Above, a tap and a die made by this firm. The company dates back to the 1890's. According to one story I read online, when the British Association (BA) thread form was developed, Mr. Lehmann was approached by the committee to produce the very first BA taps and dies from 0 to 16 BA. To do so, he had to develop special machines to produce these special thread cutting tools. The firm operated initially out of Derwent Mills (now a World Heritage Site) and then out of their Hampshire Works on Forest Road, Ilford, Essex, in east London.
Apparently, their tap and die works was located in the new town of Newton-Aycliffe in the north-east of England. (According to its Wikipedia entry, "Aycliffe was a key element in World War II ammunitions manufacturing. The marshy land was ideal cover against the Luftwaffe as it was almost continually shrouded in fog and mist. Huge grass-covered munitions factories were built and serviced by the nearby railway lines. The factories were largely staffed by women (in their thousands); these ladies were dubbed the "Aycliffe Angels", who braved incredible dangers inside the factories."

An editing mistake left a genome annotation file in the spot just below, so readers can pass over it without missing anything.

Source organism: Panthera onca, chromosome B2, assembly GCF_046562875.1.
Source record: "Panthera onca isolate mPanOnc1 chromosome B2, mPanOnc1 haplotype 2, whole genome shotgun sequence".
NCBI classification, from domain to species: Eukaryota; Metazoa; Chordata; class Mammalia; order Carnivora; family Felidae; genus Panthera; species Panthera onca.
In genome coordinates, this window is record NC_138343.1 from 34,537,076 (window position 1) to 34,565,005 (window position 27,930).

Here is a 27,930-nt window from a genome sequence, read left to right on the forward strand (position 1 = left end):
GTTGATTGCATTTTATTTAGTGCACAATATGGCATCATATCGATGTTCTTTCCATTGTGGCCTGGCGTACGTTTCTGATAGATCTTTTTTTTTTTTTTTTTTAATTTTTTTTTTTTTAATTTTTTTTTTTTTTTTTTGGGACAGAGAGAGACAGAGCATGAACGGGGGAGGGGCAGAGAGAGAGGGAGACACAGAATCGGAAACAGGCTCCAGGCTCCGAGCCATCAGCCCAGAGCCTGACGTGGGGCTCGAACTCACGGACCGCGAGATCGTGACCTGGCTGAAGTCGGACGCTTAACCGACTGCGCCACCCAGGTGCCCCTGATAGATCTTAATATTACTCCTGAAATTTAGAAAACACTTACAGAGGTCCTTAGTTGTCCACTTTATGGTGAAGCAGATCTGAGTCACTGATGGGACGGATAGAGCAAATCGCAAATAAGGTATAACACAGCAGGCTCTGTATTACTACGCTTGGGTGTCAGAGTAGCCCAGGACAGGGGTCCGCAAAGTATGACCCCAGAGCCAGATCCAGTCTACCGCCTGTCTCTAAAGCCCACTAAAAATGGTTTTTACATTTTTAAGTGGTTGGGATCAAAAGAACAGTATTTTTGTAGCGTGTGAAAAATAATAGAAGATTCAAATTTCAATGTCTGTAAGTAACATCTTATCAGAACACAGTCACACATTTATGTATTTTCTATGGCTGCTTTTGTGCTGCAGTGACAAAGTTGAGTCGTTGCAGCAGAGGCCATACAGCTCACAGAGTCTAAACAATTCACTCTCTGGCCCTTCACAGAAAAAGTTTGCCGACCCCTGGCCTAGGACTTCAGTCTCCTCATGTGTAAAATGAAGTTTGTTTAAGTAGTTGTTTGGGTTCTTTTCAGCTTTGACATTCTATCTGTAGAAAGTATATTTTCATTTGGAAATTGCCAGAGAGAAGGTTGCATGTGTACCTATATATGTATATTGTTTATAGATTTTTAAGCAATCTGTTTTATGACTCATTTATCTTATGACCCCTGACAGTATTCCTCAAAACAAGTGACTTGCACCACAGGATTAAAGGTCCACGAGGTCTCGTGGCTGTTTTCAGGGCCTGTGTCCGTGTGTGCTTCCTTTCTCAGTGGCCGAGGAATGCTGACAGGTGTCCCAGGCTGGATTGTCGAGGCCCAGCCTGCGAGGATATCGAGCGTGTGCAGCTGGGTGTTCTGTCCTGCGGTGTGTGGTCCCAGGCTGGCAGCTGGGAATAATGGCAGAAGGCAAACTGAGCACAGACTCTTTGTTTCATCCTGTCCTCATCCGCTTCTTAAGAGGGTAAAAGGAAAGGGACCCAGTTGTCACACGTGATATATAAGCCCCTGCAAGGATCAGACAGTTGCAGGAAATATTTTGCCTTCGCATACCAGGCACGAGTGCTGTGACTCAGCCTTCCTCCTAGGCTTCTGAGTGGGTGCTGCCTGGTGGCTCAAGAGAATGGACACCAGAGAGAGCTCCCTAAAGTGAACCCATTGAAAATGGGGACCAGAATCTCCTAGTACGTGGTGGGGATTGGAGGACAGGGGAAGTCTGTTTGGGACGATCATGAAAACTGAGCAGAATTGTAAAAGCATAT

|1951 aerial view of L.A.L. Factory on Aycliffe Industrial Estate, Newton Aycliffe. |
Source: Britain from Above
They eventually produced taps under the "Blue Wizard" trademark. In Canada, this was first registered in 1960. The company was bought by Osborn-Musket Tools Ltd. (now Clarkson-Osborn) which still uses the Wizard trademark: